“A lighter fruit set would mean less hand labor for thinning and that’s a major cost in peaches and apples,” Kruse said.

Renquist, however, explained that a tree will put more energy into its vegetative growth when it is not growing fruit. That will mean more pruning will eventually be needed.

Because fruit buds on pear and apple trees bloom about a month later than stone fruits, those trees were not advanced enough to be impacted by the extreme temperature changes. The growers also said their cherry trees were not affected.

“I don’t think it does us any good to be pessimists regarding the weather conditions,” Kruse said. “If we were, it wouldn’t do us any good to even put a seed in the ground. You just have to have a little bit of faith and some optimism.”

NOAA sees warm months ahead for Northwest

The Northwest’s late spring, summer and fall likely will be hotter and drier than usual as the Pacific Ocean warms up, leading toward a possible El Nino next winter, the National Oceanic and Atmospheric Administration reported Thursday.

Sea-surface temperatures along the equator are slowly rising from below normal to average, according to NOAA. By fall, climatologists anticipate temperatures will be above normal, a heating of the ocean associated with warm winters and low snowpacks in the Cascades.

“Right now, I’d have to forecast a less than average snowpack. I reserve the right to change my forecast,” Washington State Climatologist Nick Bond said.

NOAA’s Climate Prediction Center foresees above-average temperatures and below-normal precipitation for May, June and July in Idaho, Oregon, Washington and Northern California.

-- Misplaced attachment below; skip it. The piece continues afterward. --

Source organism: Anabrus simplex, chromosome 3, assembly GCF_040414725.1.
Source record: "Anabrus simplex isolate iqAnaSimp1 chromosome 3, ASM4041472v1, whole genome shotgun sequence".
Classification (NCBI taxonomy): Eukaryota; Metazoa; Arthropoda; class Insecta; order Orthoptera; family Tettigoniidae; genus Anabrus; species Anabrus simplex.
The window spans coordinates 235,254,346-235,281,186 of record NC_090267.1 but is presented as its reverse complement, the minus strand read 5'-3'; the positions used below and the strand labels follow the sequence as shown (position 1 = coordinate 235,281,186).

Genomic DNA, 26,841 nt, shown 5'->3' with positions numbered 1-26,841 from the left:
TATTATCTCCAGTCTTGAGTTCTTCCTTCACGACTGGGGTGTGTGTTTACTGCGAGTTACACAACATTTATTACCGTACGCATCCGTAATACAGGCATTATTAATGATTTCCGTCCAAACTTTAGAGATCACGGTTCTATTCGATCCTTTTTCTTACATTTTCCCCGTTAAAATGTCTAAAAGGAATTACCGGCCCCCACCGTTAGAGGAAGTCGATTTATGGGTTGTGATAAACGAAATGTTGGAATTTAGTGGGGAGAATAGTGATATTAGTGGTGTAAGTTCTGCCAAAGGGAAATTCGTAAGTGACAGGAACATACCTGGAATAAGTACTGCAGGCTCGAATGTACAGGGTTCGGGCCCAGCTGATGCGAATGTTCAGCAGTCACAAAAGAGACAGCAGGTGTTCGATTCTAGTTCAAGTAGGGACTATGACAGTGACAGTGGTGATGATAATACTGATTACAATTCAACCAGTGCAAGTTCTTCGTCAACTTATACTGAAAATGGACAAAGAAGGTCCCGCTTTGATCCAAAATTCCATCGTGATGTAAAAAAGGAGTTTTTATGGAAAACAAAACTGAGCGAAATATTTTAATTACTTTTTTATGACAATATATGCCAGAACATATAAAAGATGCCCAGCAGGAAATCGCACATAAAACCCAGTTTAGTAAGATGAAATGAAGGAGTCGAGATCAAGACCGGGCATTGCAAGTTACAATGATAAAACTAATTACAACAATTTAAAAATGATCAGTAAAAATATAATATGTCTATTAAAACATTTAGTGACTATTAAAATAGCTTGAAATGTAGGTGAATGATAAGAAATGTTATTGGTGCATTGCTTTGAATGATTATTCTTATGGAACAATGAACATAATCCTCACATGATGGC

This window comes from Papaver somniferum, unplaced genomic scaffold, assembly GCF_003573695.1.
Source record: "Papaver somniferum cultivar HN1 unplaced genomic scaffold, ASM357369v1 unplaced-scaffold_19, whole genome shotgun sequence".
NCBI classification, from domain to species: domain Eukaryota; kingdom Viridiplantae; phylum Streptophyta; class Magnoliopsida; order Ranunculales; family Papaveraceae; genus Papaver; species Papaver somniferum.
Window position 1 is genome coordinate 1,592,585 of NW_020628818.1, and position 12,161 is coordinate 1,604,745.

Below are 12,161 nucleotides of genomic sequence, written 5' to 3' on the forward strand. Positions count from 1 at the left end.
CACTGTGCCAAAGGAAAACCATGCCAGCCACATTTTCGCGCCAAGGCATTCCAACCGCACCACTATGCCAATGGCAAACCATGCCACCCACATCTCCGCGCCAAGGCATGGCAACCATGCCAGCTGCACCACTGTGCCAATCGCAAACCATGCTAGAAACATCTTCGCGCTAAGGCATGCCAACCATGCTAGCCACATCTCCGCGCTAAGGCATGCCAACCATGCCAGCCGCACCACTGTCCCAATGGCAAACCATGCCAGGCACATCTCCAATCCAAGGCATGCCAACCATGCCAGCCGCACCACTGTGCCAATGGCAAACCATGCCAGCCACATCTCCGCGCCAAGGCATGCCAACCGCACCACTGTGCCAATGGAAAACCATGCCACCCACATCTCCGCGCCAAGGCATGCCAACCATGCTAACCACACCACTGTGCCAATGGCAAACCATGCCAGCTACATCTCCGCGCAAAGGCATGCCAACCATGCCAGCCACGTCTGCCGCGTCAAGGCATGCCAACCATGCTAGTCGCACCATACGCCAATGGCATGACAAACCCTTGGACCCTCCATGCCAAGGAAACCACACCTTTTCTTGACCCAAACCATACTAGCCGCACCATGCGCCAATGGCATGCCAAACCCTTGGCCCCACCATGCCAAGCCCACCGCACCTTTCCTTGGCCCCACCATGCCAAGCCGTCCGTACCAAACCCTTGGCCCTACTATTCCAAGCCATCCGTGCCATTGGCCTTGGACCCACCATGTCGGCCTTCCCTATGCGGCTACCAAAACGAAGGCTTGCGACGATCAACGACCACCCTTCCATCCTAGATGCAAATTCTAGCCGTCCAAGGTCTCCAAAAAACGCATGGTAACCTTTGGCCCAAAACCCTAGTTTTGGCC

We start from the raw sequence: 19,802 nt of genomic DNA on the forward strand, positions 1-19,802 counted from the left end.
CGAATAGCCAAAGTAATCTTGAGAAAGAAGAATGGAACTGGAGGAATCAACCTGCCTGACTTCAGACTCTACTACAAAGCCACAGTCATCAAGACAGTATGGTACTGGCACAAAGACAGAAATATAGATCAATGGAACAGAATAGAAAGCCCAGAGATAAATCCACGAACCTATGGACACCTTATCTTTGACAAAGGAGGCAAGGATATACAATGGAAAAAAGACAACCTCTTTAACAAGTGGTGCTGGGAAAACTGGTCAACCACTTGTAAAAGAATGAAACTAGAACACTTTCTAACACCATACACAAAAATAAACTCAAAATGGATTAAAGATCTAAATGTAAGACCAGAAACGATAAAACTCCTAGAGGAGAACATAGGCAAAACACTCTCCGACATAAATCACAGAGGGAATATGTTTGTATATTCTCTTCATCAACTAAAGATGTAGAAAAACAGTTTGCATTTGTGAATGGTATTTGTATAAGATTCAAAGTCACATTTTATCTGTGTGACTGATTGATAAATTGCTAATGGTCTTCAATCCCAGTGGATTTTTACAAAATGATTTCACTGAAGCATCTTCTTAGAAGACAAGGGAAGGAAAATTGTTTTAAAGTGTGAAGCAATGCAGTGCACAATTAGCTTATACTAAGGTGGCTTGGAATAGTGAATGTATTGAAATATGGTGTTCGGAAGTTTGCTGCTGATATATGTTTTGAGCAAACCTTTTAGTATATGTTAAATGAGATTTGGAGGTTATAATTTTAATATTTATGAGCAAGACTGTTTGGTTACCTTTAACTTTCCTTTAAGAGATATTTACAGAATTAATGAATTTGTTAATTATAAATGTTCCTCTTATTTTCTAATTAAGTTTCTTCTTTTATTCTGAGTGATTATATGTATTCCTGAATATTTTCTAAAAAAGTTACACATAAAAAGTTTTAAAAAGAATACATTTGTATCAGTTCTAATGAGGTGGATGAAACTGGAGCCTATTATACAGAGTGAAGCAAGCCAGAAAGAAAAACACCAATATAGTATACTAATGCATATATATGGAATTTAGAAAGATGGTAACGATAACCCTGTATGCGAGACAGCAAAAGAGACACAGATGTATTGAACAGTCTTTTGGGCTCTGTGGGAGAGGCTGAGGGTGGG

Bond said he had more confidence in the temperature forecast.

“I would say that with the (forecasting) models there is a pretty strong consensus that it will be on the warm side,” he said. “I would be loath to put too much stock in the precipitation forecast.”

NOAA’s outlook relies heavily on the Pacific Ocean transitioning from La Nina, a cooling of sea temperatures, to El Nino, a warming. La Nina has prevailed since last fall, but chances are good that sea temperatures will be normal by May, according to NOAA.

La Nina generally means colder and wetter winters in the northern U.S. and the opposite in the southern U.S.

Although never strong, this La Nina has delivered for Washington irrigators.

Snowpacks in 11 basins monitored by the Natural Resources Conservation Service were all well above average Thursday. Northern Idaho snowpacks also are well above normal, and some Northern Oregon snowpacks have rallied to above or near normal after a slow start.

To the south, snowpacks in the rest of Oregon and Northern California are below normal. A drought in Eastern Washington that covers almost one-third of the state is expected to persist for at least the next several months, the U.S. Drought Monitor reported Thursday.

Ocean temperatures may gradually increase over the summer. By October, the odds begin to favor a weak El Nino.

NOAA cautioned, however, that climatologists have been fooled before. “Though we appear headed a toward a cold-season El Nino, there have been several false starts in recent years where promising El Ninos simply faded away,” NOAA stated.

If NOAA’s forecast holds true, sea-surface temperatures will be much as they were the winter of 2014-15, the year of Washington’s “snowpack drought.” That winter, however, El Nino was combined with an unusually warm mass of water off Washington’s coast.

“Right now, there’s no indication it’s really going to warm up along our coast,” Bond said.

If an El Nino forms, it’s no sure bet that snowpacks will suffer. The last El Nino classified by climatologists as “very strong” was the winter of 2015-16, when Washington snowpacks and reservoirs were generally above average. By the end of the winter, the state had pulled out of the drought that had started in 2014.

“We kind of lucked out in the winter of 2015-2016,” Bond said. “What that shows is that each El Nino event is unique.”

Idaho water outlook looks good for irrigation season

Idaho’s snowpack season is ending on a positive note, providing many irrigators with adequately supplied river and reservoir systems to draw from as the growing season kicks into high gear.